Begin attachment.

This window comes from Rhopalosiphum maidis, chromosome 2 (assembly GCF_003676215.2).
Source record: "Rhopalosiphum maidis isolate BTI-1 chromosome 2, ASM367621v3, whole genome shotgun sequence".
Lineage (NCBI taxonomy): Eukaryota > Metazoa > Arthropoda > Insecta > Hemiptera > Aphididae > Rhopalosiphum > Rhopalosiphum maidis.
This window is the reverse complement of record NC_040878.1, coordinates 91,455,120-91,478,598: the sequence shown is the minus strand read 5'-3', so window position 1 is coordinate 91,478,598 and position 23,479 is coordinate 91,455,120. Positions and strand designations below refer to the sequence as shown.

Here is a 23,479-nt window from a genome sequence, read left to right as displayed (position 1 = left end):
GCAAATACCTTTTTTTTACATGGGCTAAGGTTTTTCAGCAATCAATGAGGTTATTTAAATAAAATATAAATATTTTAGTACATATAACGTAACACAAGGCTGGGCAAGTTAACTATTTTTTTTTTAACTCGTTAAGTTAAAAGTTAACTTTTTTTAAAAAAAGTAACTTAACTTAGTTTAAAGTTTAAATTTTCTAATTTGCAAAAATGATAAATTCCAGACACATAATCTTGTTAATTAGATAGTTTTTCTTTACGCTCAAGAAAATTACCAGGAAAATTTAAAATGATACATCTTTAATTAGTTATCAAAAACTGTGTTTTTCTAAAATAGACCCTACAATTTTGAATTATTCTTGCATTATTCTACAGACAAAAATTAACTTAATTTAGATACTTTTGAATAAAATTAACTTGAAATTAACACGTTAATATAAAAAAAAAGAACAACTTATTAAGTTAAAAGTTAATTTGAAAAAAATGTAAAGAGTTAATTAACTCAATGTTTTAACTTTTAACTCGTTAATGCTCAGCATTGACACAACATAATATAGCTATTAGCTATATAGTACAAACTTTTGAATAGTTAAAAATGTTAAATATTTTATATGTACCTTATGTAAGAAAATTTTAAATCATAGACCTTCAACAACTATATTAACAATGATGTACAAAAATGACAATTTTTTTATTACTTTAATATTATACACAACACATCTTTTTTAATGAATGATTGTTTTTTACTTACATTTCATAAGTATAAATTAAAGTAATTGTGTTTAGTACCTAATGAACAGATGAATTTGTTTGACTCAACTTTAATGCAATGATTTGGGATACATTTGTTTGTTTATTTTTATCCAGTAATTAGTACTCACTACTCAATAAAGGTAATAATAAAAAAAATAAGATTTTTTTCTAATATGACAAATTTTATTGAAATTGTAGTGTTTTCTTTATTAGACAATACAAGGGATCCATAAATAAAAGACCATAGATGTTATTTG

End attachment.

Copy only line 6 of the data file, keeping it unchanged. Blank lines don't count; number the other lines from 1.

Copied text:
GCAAATACCTTTTTTTTACATGGGCTAAGGTTTTTCAGCAATCAATGAGGTTATTTAAATAAAATATAAATATTTTAGTACATATAACGTAACACAAGGCTGGGCAAGTTAACTATTTTTTTTTTAACTCGTTAAGTTAAAAGTTAACTTTTTTTAAAAAAAGTAACTTAACTTAGTTTAAAGTTTAAATTTTCTAATTTGCAAAAATGATAAATTCCAGACACATAATCTTGTTAATTAGATAGTTTTTCTTTACGCTCAAGAAAATTACCAGGAAAATTTAAAATGATACATCTTTAATTAGTTATCAAAAACTGTGTTTTTCTAAAATAGACCCTACAATTTTGAATTATTCTTGCATTATTCTACAGACAAAAATTAACTTAATTTAGATACTTTTGAATAAAATTAACTTGAAATTAACACGTTAATATAAAAAAAAAGAACAACTTATTAAGTTAAAAGTTAATTTGAAAAAAATGTAAAGAGTTAATTAACTCAATGTTTTAACTTTTAACTCGTTAATGCTCAGCATTGACACAACATAATATAGCTATTAGCTATATAGTACAAACTTTTGAATAGTTAAAAATGTTAAATATTTTATATGTACCTTATGTAAGAAAATTTTAAATCATAGACCTTCAACAACTATATTAACAATGATGTACAAAAATGACAATTTTTTTATTACTTTAATATTATACACAACACATCTTTTTTAATGAATGATTGTTTTTTACTTACATTTCATAAGTATAAATTAAAGTAATTGTGTTTAGTACCTAATGAACAGATGAATTTGTTTGACTCAACTTTAATGCAATGATTTGGGATACATTTGTTTGTTTATTTTTATCCAGTAATTAGTACTCACTACTCAATAAAGGTAATAATAAAAAAAATAAGATTTTTTTCTAATATGACAAATTTTATTGAAATTGTAGTGTTTTCTTTATTAGACAATACAAGGGATCCATAAATAAAAGACCATAGATGTTATTTG